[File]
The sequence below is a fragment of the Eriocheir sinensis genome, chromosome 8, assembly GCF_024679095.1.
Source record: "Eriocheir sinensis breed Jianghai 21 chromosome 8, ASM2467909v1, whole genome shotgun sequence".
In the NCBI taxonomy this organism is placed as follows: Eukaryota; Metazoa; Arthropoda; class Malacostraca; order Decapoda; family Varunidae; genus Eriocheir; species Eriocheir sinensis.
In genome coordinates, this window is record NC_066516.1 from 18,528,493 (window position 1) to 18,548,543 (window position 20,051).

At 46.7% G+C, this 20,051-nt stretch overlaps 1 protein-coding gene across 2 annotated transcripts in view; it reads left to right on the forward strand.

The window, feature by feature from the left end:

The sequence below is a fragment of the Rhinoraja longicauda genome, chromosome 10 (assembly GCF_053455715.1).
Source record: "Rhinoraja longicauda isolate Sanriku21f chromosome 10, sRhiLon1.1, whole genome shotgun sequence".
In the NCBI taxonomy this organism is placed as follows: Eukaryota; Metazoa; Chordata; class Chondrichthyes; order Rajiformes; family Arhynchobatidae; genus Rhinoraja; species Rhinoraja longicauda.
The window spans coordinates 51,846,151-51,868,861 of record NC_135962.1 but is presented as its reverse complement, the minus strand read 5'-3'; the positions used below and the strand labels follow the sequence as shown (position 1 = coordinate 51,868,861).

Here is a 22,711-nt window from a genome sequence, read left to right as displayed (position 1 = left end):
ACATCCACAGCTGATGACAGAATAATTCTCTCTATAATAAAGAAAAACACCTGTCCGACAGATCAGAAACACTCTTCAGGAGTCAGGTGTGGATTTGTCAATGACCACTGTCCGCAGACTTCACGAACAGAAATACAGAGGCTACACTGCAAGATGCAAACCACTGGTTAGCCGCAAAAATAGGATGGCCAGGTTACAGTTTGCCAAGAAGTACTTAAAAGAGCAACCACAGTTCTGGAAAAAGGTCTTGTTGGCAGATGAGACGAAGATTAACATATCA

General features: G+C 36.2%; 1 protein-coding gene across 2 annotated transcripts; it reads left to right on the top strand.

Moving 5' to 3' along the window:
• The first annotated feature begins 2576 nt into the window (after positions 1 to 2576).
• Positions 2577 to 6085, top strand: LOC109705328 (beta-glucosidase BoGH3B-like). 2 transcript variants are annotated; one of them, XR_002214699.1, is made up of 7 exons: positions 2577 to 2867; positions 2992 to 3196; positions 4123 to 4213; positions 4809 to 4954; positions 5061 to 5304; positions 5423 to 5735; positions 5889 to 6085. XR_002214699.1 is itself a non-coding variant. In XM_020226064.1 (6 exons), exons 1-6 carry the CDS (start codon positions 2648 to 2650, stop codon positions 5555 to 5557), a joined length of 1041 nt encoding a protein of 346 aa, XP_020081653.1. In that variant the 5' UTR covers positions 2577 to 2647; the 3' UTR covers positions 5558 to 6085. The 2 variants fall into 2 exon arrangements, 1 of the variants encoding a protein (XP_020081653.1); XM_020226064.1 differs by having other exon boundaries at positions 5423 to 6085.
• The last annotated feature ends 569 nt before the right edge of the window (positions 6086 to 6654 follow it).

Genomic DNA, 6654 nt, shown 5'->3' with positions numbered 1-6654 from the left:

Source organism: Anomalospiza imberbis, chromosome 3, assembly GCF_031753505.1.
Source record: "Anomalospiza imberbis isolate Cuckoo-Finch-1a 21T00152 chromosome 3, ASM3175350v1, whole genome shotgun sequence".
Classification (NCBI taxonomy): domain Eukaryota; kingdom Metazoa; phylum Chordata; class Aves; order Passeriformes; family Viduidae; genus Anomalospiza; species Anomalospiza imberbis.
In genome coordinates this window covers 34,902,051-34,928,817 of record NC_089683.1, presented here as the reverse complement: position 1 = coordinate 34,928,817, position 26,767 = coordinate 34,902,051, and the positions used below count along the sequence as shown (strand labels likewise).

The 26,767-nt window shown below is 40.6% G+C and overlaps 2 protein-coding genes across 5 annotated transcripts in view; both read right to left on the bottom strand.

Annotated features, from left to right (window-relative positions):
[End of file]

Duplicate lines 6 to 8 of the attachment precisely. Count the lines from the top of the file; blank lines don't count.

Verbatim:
The window, feature by feature from the left end:

The sequence below is a fragment of the Rhinoraja longicauda genome, chromosome 10 (assembly GCF_053455715.1).
Source record: "Rhinoraja longicauda isolate Sanriku21f chromosome 10, sRhiLon1.1, whole genome shotgun sequence".